Long-awaited water pipeline for Okotoks, Foothills County receives nearly $16M from province

A project that will help the Town of Okotoks and Foothills County secure a long-term water supply will receive a provincial grant of $15.9 million, Alberta Minister of Transportation Prasad Panada announced Wednesday.

'To be here is momentous,' says Okotoks mayor

Okotoks and Foothills Country, which joined forces to tackle water issues, received a big boost from the province on Wednesday. (Oseremen Irete/CBC)

A project that will help the town of Okotoks and Foothills County secure a long-term water supply will receive a provincial grant of $15.9 million, Alberta Minister of Transportation Prasad Panda announced Wednesday.

The project, a water pipeline that will feed from where the Highwood River meets the Bow River into water treatment facilities in Okotoks and Foothills County, will receive the funding through Alberta's Water For Life program.

"It's still a little surreal that we're here. I always knew we would get here, but we've had lots of stops and starts," said Okotoks Mayor Tanya Thorn, who was elected to the top job last November but sat on town council for the previous eight years.

"To be here is momentous for all of the people that have worked on this and our community."

Okotoks, about 15 kilometres south of Calgary, has faced water supply challenges for over a decade. Council put limits on its population even after a cap was removed.

"It'll be very rewarding to change the storyline," said Thorn.

The primary water source for Okotoks will continue to be the Sheep River, Thorn said, while the pipeline "will serve a growing population here as a supplemental water source."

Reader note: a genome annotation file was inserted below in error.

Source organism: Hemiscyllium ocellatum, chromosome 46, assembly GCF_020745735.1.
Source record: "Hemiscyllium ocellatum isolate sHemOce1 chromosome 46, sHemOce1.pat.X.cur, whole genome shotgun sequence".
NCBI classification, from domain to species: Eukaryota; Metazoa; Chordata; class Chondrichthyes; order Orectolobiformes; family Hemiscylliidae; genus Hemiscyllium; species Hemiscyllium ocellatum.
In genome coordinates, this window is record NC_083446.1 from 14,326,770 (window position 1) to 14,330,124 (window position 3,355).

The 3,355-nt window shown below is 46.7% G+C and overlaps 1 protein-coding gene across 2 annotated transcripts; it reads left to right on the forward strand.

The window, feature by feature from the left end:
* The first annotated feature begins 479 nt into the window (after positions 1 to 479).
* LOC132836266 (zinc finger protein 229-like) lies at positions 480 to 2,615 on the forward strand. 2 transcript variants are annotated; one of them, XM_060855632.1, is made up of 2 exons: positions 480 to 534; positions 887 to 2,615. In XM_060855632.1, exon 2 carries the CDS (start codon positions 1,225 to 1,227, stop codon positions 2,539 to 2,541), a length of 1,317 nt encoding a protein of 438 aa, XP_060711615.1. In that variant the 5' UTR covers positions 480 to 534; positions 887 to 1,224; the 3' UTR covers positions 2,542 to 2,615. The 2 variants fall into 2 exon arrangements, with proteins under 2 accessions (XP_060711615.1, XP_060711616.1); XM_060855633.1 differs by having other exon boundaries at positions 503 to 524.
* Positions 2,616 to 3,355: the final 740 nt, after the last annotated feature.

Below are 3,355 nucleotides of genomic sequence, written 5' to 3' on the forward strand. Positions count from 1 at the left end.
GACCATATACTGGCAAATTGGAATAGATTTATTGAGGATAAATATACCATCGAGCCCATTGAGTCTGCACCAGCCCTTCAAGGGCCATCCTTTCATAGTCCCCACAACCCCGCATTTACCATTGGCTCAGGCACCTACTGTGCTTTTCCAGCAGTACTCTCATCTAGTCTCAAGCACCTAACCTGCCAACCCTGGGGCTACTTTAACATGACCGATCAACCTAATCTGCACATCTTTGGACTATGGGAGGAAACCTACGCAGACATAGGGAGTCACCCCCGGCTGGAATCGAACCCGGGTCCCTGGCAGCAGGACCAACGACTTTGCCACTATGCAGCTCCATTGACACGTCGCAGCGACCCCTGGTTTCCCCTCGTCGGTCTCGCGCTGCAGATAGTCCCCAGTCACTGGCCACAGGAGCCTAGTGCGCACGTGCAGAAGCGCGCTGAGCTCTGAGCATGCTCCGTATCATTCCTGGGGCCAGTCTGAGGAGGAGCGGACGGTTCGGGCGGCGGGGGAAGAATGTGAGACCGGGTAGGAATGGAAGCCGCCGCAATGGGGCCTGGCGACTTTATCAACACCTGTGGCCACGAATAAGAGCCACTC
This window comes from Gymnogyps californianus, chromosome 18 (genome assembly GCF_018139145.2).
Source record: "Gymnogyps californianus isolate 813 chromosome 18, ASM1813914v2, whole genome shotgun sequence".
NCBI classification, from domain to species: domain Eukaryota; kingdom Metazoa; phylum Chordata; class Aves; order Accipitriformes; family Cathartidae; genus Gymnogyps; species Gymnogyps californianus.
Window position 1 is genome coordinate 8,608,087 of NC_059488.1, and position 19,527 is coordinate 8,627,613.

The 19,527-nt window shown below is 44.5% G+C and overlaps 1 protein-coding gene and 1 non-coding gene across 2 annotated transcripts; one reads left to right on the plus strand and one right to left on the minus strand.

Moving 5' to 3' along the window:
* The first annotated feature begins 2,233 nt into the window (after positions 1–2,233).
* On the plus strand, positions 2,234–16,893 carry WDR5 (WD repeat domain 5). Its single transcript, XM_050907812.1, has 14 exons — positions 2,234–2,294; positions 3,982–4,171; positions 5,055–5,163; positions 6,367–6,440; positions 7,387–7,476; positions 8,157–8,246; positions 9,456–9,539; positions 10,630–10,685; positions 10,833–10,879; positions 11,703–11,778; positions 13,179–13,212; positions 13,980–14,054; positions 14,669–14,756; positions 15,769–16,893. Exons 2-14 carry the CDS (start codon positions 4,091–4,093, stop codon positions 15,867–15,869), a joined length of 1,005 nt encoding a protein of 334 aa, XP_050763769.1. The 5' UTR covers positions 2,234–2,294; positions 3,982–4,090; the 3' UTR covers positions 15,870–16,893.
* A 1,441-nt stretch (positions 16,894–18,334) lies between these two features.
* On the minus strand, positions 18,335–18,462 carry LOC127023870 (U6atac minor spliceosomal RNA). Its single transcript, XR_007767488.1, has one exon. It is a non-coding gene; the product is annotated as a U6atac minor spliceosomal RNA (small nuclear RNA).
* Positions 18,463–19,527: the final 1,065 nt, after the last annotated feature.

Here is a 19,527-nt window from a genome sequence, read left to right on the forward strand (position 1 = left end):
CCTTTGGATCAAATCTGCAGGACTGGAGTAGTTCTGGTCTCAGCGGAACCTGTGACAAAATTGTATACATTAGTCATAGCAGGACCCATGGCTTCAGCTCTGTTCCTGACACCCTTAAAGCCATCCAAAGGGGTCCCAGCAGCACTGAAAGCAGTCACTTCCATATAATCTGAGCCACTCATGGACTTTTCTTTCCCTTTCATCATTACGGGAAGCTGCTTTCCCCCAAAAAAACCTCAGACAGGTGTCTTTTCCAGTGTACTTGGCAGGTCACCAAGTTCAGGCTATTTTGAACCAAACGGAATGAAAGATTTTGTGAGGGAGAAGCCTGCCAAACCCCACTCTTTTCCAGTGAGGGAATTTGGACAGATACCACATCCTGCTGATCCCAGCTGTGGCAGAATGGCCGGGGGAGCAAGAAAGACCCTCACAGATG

Mayor Tanya Thorn says it will be rewarding to change Okotoks's reputation as a town encumbered with water problems. (Terri Trembath/CBC)

She said the grant money means that instead of 16 per cent of the project's eligible costs being covered by the province, 45 per cent will be.

"The pipeline will provide reliable access to clean drinking water and support future growth both in important industries and homes in the region," said Panda.

The pipeline is set to be operational in August 2025.

Attracting economic growth

Chelsea Besuijen, president of the Okotoks and District Chamber of Commerce, said the completed project will help support the growth of local business and attract new entrepreneurs and businesses.

"We've definitely had a reputation for water restrictions and you can't water your lawns and those types of things. So kind of defeating that reputation will be a really great thing to increase people to wanting to come here."

That this solution took so long to become viable is a sign that "we should do better in prioritizing essential projects like this going forward," said Panda.

He announced funding for other water and infrastructure projects throughout the province as well.

The $15.9 million for the Okotoks and Foothills County project is part of $36.2 million granted through the Water for Life program, funding nine projects to supply clean water to residents in rural Alberta.

Panda said a further 24 water infrastructure projects will be funded with $22.5 million through the Alberta Municipal Water/Wastewater Partnership. Those projects include a new water treatment plant in Canmore and a wastewater lagoon upgrade in Valleyview.

Lastly, the Strategic Transportation Infrastructure Program is granting $27.4 million to municipalities to support 78 local projects throughout the province, including roads, bridges and airports.

With files from Terri Trembath


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